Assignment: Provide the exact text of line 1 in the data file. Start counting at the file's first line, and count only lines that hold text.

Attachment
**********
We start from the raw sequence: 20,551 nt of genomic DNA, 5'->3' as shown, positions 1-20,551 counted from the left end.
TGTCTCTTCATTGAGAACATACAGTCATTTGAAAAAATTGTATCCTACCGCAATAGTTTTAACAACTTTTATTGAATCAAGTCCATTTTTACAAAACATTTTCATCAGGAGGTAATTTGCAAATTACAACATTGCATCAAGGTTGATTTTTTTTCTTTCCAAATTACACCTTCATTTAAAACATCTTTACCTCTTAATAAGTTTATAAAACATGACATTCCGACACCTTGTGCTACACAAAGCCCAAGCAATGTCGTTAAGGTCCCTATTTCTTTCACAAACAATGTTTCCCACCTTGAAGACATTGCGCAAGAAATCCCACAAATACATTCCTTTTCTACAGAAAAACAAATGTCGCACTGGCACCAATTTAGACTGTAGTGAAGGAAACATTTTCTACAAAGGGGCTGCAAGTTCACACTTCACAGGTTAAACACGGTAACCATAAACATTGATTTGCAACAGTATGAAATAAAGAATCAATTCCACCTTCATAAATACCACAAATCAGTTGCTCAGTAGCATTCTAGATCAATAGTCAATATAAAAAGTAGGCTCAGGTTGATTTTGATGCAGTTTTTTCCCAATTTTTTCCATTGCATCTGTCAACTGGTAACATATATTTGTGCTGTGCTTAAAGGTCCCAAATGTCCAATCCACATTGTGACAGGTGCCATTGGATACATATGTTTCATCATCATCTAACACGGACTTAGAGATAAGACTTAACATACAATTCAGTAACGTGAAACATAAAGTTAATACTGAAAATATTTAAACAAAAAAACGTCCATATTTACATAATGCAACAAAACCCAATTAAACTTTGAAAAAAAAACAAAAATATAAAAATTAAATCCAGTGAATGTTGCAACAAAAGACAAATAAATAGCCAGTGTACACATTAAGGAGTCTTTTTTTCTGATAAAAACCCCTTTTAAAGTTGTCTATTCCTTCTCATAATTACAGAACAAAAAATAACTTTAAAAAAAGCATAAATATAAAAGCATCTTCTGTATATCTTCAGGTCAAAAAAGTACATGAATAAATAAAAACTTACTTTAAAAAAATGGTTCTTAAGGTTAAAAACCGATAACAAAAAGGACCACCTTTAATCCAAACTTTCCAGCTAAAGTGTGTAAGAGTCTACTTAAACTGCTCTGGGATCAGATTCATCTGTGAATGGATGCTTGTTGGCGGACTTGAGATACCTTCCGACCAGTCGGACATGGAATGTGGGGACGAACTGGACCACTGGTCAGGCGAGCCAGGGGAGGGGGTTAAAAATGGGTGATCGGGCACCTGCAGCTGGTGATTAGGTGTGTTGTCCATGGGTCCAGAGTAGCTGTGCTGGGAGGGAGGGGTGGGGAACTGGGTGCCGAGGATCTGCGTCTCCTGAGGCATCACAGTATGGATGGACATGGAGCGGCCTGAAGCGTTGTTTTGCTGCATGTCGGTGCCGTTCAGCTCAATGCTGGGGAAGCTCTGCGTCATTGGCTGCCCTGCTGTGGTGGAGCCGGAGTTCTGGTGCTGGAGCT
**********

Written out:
We start from the raw sequence: 20,551 nt of genomic DNA, 5'->3' as shown, positions 1-20,551 counted from the left end.